Once upon a time, there were hundreds of needle sizing systems. By one estimate, there were roughly 4,000 sizing systems, with up to 15 sizes per system. Every manufacturer had a sizing system, and some manufacturers had two or three! Fortunately, only two systems are still in wide-spread use: the Singer system and the metric system. Needles are usually marked with both sizes, so checking for the desired size is easy.

The metric needle sizing system, introduced in 1953, is very straightforward. The diameter of the needle is given in hundredths (percentage) of a millimeter. For example, a Nm 100 needle is 1 millimeter in diameter, while a Nm 50 needle is half a millimeter in diameter. (At least one source has confused Nm with nanometer, but nanometers are 10,000 times smaller!)

The Singer system, which the Japanese industry also adopted, uses somewhat arbitrary numbers. In the smaller sizes, each successive size is pretty close to 0.05 millimeters larger than the size before, but the increment is larger for the larger sizes. You can use either system, but it’s easier to read the actual size right off the metric size.

Here is a table of standard Singer and metric sizes covering light through extra-heavy sewing. I have come up with a recommendation for corresponding Tex thread sizes in the third column, but you (or your sewing contractor) should determine which needle size works best for your specific combination of fabric, thread, and seam. The fourth and fifth columns contain the extremes of possible thread sizes, based on various assumptions of needle system and thread construction* and you should not expect to work at the extreme values without testing.

[How annoying, Stuart's chart won't format. Until I can figure out why, see the 22 kb pdf]

There are some sewing machines designed for light-weight materials only, such as the Juki DDL-8700A or -5550A models. Needle size 75 is about the upper limit for these machines. The most common medium-duty sewing machines can work down into the light-duty range and up to about needle size 100 or 110. It takes a heavier machine to use larger needles. It’s not just a matter of power, either. The parts under the needle plate need to be compatible with the larger diameter needles and threads. The hook-to-needle timing and spacing is affected by blade diameter, and the raceway between the hook base and the basket (bobbin case holder) must be large enough to let the thread slide freely. Most heavy-duty machines have an upper limit somewhere around needle size 160.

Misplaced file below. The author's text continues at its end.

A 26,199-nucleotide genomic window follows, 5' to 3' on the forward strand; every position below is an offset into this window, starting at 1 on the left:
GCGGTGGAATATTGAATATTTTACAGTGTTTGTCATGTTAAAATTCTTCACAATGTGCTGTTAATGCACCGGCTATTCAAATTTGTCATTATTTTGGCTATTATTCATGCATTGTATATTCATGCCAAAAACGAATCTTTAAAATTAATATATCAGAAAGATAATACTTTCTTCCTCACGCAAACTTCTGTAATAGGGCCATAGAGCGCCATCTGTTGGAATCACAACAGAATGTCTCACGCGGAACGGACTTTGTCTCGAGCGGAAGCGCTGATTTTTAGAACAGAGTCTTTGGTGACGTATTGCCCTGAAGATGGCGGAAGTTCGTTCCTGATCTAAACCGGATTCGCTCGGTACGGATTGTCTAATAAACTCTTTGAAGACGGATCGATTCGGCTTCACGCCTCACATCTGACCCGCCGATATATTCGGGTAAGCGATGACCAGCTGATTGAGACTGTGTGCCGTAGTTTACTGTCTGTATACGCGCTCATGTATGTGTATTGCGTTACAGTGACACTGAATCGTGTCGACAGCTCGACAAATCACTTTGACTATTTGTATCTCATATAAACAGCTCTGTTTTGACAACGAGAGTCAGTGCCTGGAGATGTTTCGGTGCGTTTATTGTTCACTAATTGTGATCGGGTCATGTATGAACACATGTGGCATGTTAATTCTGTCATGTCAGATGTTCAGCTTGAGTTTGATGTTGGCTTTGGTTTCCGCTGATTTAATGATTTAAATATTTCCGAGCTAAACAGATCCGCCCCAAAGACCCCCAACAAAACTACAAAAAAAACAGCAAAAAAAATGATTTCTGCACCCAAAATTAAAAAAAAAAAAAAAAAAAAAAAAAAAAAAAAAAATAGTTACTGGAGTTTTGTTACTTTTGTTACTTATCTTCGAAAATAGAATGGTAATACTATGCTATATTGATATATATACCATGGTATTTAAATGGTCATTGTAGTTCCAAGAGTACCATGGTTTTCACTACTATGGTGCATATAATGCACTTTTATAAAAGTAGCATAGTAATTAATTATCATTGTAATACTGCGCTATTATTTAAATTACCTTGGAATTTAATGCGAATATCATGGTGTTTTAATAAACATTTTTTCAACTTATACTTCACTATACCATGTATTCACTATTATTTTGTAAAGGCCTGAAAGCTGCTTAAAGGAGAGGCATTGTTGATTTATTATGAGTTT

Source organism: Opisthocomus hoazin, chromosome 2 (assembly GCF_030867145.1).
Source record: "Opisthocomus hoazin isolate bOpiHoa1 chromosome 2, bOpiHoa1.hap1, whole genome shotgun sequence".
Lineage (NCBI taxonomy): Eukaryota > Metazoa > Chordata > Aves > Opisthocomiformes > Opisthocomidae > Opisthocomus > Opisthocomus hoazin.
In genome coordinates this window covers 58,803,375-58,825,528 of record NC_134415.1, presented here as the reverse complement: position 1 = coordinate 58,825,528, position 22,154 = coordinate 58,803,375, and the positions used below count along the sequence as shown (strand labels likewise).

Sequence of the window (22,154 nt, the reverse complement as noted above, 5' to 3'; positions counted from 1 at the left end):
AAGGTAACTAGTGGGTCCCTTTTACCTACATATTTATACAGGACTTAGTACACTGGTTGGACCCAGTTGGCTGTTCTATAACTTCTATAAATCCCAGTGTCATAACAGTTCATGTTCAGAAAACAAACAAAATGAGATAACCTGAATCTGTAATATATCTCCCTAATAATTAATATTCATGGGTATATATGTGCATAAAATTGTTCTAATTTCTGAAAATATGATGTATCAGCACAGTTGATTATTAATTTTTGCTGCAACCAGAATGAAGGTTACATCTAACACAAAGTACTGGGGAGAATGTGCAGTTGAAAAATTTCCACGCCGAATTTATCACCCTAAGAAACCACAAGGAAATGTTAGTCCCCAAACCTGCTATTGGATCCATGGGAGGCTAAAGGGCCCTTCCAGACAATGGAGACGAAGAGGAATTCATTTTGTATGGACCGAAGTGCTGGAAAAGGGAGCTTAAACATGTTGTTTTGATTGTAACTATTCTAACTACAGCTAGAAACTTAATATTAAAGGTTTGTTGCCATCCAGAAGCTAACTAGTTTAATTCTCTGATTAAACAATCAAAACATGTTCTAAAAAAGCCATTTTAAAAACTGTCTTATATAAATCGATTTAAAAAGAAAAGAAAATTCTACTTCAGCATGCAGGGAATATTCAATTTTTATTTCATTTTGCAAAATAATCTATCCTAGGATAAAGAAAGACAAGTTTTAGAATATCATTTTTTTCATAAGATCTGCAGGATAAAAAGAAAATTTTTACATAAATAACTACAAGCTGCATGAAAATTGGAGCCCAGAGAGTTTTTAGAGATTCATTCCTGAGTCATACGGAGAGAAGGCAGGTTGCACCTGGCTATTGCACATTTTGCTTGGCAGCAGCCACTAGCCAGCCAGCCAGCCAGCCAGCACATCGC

As a matter of fact, Schmetz has introduced a line of needles (FHS) specifically designed not to require any hook spacing changes when changing needle sizes. General purpose sewing machines usually don’t require such changes, but the machines used in shoe manufacturing apparently have tight enough working tolerances to require a mechanic’s attention when changing needle sizes in the Nm 70 to 120 range. Schmetz is marketing this needle design as a production time-saver for that particular application. So it is possible you will run into a medium-duty machine that won’t reliably stitch with a small needle unless the hook spacing is changed (and obviously, changed back when the original needle size is restored).

Needles larger than size 160 or 180 are for extra-heavy sewing. Only the heaviest of sewn products (e.g., leather shoes, saddles, industrial cargo slings) would require the corresponding thread. Ordinary heavy-duty machines can’t handle them. So if you plan to topstitch denim with T-240 thread or larger, be aware it’s going to take a specialty machine with greater capacity than a normal “denim” heavy-duty machine. In fact, needle systems for conventional machines don’t offer sizes this large, as the blade would be larger than the shank that holds the needle in the machine!

There is a super-heavy range above Nm 250, but it’s not relevant in practice. Even within the monster-sized Singer class 7, almost all models are limited to Nm 250. I could not find a needle larger than Nm 300 (Singer 29) in production from any of the major needle manufacturers (and those were for sack-sewing and bag-closing machines). A Nm 300 needle is 3 millimeters across (significantly more than 1/16 of an inch), and wouldn’t look out of place in a box of nails.